16:     170413          0          0          0   IO-APIC  16-fasteoi   ehci_hcd:usb1, ath9k, cx88[0], cx88[0], cx88[0]
 17:          0          0          0        911   IO-APIC  17-fasteoi   snd_hda_intel:card2
 18:          0          0          0          0   IO-APIC  18-fasteoi   i801_smbus
 19:         52          0          0          0   IO-APIC  19-fasteoi   snd_ice1724
 23:          0          0          0         33   IO-APIC  23-fasteoi   ehci_hcd:usb4
 24:          0          0          0          0   PCI-MSI 1572864-edge      enp3s0
 25:          0      67837          0          0   PCI-MSI 512000-edge      ahci[0000:00:1f.2]
 26:          0          0      76501          0   PCI-MSI 327680-edge      xhci_hcd
 27:     172837          0          0          0   PCI-MSI 524288-edge      nvkm
 28:          0         17          0          0   PCI-MSI 360448-edge      mei_me
 29:          0          0        903          0   PCI-MSI 442368-edge      snd_hda_intel:card0
NMI:         10          9         10         10   Non-maskable interrupts
LOC:    4538007    4547056    5124427    4138157   Local timer interrupts
SPU:          0          0          0          0   Spurious interrupts
PMI:         10          9         10         10   Performance monitoring interrupts
IWI:          0          0          0          0   IRQ work interrupts
RTR:          0          0          0          0   APIC ICR read retries
RES:      23675      22253      20577      19001   Rescheduling interrupts
CAL:      27139      22127      29797      23675   Function call interrupts
TLB:      22821      18400      25576      19394   TLB shootdowns
TRM:          0          0          0          0   Thermal event interrupts
THR:          0          0          0          0   Threshold APIC interrupts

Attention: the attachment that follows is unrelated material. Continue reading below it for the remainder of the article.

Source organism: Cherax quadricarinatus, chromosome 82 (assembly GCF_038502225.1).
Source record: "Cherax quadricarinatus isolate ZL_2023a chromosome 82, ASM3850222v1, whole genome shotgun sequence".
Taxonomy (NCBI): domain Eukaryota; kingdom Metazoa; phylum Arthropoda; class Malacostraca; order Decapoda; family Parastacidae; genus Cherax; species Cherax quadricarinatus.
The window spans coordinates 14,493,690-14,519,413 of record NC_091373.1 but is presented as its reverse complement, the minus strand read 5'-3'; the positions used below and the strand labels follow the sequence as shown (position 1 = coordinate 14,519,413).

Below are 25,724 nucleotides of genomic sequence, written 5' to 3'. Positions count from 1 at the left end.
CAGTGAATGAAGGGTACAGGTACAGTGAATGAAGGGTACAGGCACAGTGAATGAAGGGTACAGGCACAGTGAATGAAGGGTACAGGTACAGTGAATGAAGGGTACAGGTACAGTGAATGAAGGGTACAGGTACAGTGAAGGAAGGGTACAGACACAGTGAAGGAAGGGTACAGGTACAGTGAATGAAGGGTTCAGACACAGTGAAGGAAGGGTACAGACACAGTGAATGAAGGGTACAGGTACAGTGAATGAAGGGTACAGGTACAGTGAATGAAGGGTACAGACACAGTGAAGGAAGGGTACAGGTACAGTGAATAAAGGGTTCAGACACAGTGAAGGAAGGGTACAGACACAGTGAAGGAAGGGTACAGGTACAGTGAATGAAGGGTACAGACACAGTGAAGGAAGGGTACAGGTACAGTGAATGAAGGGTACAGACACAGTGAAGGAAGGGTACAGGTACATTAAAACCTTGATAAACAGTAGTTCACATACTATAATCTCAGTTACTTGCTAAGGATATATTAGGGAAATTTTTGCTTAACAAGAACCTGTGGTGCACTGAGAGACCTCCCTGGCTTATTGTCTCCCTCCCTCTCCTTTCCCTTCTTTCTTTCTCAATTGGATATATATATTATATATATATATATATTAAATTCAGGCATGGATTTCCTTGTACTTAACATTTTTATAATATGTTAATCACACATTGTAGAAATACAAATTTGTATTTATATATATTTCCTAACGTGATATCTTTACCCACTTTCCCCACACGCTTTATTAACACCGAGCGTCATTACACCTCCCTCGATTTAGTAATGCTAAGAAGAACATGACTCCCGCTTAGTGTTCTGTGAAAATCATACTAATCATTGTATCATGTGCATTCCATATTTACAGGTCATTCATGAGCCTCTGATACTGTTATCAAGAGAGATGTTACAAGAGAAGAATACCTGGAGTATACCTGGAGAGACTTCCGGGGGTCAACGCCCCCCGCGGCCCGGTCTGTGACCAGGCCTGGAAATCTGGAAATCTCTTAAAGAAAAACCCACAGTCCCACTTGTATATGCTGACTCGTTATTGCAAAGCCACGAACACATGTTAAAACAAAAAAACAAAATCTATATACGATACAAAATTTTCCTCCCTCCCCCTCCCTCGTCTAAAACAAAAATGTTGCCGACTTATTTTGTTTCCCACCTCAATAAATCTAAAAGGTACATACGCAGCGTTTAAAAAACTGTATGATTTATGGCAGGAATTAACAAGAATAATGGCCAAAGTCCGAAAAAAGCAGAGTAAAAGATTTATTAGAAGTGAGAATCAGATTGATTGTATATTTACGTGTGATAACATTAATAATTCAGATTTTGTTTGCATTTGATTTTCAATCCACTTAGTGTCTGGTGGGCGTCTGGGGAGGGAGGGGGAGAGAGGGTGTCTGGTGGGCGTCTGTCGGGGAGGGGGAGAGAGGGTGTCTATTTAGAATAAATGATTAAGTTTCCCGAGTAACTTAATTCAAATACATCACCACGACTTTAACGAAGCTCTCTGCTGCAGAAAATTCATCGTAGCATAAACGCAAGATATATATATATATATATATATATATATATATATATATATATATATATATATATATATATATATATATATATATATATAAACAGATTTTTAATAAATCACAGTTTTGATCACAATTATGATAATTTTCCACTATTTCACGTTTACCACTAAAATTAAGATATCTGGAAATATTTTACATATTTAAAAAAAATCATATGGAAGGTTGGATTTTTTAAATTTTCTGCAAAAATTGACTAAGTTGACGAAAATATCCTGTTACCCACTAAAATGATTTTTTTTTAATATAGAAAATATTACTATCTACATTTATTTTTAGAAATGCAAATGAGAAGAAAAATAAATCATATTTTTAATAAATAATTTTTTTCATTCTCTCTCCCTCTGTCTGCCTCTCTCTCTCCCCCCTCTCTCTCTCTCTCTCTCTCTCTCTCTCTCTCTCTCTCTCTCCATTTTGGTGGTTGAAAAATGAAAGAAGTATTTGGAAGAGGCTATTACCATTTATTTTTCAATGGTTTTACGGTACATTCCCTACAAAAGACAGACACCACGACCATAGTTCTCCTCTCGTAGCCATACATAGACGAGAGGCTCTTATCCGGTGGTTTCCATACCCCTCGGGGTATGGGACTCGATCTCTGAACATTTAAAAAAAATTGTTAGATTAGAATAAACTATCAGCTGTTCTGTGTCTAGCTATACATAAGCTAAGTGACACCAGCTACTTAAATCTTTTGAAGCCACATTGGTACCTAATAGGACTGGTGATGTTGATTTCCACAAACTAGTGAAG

DFR:          0          0          0          0   Deferred Error APIC interrupts
MCE:          0          0          0          0   Machine check exceptions
MCP:          3          4          4          4   Machine check polls
HYP:          0          0          0          0   Hypervisor callback interrupts
HRE:          0          0          0          0   Hyper-V reenlightenment interrupts
HVS:          0          0          0          0   Hyper-V stimer0 interrupts
ERR:          0
MIS:          0
PIN:          0          0          0          0   Posted-interrupt notification event
NPI:          0          0          0          0   Nested posted-interrupt event
PIW:          0          0          0          0   Posted-interrupt wakeup event

Step 2

tobias@tobias-pc:~$ ps -eLo pid,cls,rtprio,pri,nice,cmd | grep -i "irq"
    9  TS      -  19   0 [ksoftirqd/0]
   17  TS      -  19   0 [ksoftirqd/1]
   22  TS      -  19   0 [ksoftirqd/2]
   27  TS      -  19   0 [ksoftirqd/3]
  359  FF     50  90   - [irq/28-mei_me]
 9864  TS      -  19   0 grep -i irq

I have a USB audio interface (focusrite Scarlett 2i4).

Are you sure that is the right filename? I think rtirq these days uses /etc/default/rtirq anyway…

and it appears you have an internal audio and an ice1724 as well. Do you also use these?